However, the minister, who is a member of the ruling Blue-Blue coalition between a mainstream conservative party and the populist Euroskeptic Progress Party, says that even those who have already arrived pose a number of issues.

“Going to a job interview, you wouldn’t wear sweatpants and a cap. So, don’t wear a niqab or a burka,” continued Listhaug. “In our country alcohol is a legal commodity, so if you work in a place that provides it, you can’t opt out of serving beer, wine or other drinks… We’ve had people refusing to handle pork.”

“Each of us has to pay attention to our surroundings, and the Norwegian taxpayer will not fund your life,” explained Listhaug, who has previously mentioned that there are particular problems connected with integrating Muslim women into the workforce.

more here

Re: News from Norway

PostPosted: Wed Dec 27, 2017 11:53 am
by Ariel
Let the West Burn': Norway Reveals Radicalization in 'Quran Schools' Abroad

The Norwegian police have raised concerns about the ongoing radicalization process in so-called ‘Quran schools' in Somalia, where kids from immigrant families residing in the Nordic country are sent, often against their will, by parents to avoid being "westernized."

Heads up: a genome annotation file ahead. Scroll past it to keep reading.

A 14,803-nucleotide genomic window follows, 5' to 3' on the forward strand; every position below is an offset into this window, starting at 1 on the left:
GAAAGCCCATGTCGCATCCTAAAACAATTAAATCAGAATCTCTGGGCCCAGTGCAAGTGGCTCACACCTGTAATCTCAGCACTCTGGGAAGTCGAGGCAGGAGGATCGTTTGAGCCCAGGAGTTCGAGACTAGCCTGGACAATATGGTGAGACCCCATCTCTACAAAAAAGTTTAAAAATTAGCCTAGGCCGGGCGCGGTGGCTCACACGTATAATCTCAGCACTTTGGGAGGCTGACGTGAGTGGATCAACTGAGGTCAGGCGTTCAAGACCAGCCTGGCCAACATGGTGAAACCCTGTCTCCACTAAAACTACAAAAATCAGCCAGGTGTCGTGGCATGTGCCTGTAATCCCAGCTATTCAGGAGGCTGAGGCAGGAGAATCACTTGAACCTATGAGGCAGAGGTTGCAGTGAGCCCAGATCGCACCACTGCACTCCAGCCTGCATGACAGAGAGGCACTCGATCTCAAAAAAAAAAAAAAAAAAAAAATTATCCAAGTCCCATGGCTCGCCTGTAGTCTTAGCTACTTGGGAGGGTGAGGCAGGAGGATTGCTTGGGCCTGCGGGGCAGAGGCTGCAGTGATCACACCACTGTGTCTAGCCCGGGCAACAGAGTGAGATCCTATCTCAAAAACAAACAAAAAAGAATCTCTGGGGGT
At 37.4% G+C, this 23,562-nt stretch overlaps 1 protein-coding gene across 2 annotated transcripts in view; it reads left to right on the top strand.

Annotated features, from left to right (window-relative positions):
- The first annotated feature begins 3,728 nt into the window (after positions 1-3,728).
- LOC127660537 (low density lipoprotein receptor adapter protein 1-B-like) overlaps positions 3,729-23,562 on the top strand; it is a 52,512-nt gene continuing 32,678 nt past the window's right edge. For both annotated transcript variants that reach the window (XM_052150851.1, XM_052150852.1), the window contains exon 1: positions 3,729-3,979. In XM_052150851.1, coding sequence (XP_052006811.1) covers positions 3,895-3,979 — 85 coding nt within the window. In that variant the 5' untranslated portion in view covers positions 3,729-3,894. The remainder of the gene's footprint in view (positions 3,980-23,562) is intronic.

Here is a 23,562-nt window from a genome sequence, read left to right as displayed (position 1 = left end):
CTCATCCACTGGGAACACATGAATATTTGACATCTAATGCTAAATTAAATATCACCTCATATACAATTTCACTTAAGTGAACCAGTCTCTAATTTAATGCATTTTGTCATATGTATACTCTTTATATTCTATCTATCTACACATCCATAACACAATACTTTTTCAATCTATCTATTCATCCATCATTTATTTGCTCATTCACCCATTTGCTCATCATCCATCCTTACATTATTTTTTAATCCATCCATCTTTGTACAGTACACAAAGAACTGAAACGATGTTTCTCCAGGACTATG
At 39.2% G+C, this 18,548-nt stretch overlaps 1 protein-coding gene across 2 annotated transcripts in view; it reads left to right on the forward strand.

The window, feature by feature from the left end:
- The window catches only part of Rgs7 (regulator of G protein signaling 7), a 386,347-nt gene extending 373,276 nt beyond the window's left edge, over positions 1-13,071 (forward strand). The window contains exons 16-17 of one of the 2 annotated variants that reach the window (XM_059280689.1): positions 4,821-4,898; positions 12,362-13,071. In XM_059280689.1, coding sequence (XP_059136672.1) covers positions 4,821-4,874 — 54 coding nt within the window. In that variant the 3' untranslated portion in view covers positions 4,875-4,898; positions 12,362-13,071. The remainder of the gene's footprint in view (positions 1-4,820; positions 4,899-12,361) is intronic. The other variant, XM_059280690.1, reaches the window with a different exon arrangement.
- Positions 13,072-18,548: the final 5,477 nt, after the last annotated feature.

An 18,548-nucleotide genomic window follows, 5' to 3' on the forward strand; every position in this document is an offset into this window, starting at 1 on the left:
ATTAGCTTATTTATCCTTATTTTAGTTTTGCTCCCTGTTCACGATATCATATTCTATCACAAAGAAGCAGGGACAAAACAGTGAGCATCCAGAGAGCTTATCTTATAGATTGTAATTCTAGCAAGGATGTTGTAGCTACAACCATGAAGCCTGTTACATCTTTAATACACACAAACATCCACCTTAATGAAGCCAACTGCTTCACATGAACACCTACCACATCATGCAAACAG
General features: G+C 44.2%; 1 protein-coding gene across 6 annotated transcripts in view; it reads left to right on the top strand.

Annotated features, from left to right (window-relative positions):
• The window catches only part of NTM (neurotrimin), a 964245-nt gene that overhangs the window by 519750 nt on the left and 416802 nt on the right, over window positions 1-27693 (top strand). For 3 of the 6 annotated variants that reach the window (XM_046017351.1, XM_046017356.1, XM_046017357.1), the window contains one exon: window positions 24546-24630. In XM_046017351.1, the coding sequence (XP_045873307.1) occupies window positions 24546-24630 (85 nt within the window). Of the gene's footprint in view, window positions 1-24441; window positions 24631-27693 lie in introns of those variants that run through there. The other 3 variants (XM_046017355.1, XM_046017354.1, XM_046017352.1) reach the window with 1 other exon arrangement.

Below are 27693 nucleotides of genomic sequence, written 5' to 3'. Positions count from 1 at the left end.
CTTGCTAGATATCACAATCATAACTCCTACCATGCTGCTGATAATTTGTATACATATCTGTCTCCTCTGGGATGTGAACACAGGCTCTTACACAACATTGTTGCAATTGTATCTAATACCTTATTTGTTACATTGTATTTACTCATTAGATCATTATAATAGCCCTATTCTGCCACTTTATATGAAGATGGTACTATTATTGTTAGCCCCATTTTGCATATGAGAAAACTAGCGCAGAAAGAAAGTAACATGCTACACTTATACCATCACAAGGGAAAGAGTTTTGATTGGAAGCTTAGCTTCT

Police in Oslo have held talks with returning youngsters because of radicalization concerns over their stay at Quran schools abroad. Previously, youths with Somali backgrounds reported the widespread use of violence and abuse, including lashings and other methods of torture, they experienced during their educational trips to their "home country."

Somali-Norwegian "Omar" told national broadcaster NRK about a school in Mogadishu, Somalia, where he, in addition to extensive violence, was subjected to brainwashing in an Islamist direction. Among other things, he told of an evening prayer they had to repeat every night.

​After numerous reports on the harsh conditions that Norwegian youth are exposed to inside the Quran schools in Somalia, the Ministry of Justice and Public Security asked the Norwegian police to present an overview of the situation. The Police Directorate summarized their findings in a report, which among other things, addressed the risk of radicalization.